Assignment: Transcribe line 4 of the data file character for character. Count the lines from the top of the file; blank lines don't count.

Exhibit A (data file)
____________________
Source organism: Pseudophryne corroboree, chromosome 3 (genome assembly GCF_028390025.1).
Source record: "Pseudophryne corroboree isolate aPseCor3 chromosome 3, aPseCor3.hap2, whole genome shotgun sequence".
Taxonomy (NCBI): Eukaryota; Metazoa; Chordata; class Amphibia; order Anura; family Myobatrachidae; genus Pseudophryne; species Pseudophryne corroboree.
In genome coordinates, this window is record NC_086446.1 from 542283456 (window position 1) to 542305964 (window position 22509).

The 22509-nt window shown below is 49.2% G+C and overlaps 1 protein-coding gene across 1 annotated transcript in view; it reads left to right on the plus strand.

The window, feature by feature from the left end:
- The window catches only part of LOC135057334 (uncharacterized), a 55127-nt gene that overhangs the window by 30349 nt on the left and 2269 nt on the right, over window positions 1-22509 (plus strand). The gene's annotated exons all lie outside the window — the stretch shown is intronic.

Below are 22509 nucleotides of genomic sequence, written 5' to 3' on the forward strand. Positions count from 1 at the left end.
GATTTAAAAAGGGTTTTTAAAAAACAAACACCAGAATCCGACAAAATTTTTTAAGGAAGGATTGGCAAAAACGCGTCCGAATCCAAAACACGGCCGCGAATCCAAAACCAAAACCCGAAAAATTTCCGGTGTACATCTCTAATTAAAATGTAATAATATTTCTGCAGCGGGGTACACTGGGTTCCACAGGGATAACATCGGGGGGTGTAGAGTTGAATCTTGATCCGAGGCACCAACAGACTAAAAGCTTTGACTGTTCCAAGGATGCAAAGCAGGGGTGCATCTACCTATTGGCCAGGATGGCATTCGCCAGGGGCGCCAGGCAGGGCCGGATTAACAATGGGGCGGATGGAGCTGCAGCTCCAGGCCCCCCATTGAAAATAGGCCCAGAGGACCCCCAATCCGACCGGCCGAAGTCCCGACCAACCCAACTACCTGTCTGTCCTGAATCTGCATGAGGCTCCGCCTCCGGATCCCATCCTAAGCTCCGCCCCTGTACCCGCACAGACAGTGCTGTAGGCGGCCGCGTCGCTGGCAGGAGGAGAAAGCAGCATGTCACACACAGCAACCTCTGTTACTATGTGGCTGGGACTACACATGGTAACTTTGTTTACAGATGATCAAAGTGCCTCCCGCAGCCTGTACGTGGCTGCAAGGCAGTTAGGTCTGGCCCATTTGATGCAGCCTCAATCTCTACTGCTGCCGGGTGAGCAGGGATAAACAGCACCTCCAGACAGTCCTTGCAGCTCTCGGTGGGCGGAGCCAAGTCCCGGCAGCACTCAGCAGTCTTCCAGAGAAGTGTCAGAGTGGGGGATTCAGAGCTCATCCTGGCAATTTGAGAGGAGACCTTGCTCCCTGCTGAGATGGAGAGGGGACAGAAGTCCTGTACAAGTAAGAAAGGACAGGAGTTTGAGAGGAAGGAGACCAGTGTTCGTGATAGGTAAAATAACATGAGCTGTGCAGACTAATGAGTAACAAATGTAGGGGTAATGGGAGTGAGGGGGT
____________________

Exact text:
In genome coordinates, this window is record NC_086446.1 from 542283456 (window position 1) to 542305964 (window position 22509).